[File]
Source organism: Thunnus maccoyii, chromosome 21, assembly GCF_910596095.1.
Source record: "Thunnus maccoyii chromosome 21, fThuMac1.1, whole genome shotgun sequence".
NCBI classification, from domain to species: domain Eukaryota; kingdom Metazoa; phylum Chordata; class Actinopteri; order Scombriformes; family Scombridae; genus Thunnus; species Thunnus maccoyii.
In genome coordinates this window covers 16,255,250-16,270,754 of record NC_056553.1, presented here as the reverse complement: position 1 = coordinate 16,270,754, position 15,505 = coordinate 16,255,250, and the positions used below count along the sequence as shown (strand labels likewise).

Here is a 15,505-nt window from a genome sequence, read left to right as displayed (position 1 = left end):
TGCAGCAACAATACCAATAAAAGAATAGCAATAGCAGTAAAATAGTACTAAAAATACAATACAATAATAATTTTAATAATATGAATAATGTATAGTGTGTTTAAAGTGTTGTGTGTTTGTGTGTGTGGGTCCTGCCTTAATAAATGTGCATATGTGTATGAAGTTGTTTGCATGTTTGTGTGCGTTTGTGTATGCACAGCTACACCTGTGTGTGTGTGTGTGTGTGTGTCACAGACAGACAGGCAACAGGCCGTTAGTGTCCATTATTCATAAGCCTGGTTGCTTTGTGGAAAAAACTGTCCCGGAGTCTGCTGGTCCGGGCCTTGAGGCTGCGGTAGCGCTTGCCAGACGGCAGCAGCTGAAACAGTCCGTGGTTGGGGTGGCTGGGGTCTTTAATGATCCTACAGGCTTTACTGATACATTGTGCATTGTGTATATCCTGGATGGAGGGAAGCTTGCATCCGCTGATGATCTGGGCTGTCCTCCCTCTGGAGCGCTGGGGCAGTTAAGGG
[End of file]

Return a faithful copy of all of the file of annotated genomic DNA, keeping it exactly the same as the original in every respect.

Source organism: Thunnus maccoyii, chromosome 21, assembly GCF_910596095.1.
Source record: "Thunnus maccoyii chromosome 21, fThuMac1.1, whole genome shotgun sequence".
NCBI classification, from domain to species: domain Eukaryota; kingdom Metazoa; phylum Chordata; class Actinopteri; order Scombriformes; family Scombridae; genus Thunnus; species Thunnus maccoyii.
In genome coordinates this window covers 16,255,250-16,270,754 of record NC_056553.1, presented here as the reverse complement: position 1 = coordinate 16,270,754, position 15,505 = coordinate 16,255,250, and the positions used below count along the sequence as shown (strand labels likewise).

Here is a 15,505-nt window from a genome sequence, read left to right as displayed (position 1 = left end):
TGCAGCAACAATACCAATAAAAGAATAGCAATAGCAGTAAAATAGTACTAAAAATACAATACAATAATAATTTTAATAATATGAATAATGTATAGTGTGTTTAAAGTGTTGTGTGTTTGTGTGTGTGGGTCCTGCCTTAATAAATGTGCATATGTGTATGAAGTTGTTTGCATGTTTGTGTGCGTTTGTGTATGCACAGCTACACCTGTGTGTGTGTGTGTGTGTGTGTCACAGACAGACAGGCAACAGGCCGTTAGTGTCCATTATTCATAAGCCTGGTTGCTTTGTGGAAAAAACTGTCCCGGAGTCTGCTGGTCCGGGCCTTGAGGCTGCGGTAGCGCTTGCCAGACGGCAGCAGCTGAAACAGTCCGTGGTTGGGGTGGCTGGGGTCTTTAATGATCCTACAGGCTTTACTGATACATTGTGCATTGTGTATATCCTGGATGGAGGGAAGCTTGCATCCGCTGATGATCTGGGCTGTCCTCCCTCTGGAGCGCTGGGGCAGTTAAGGG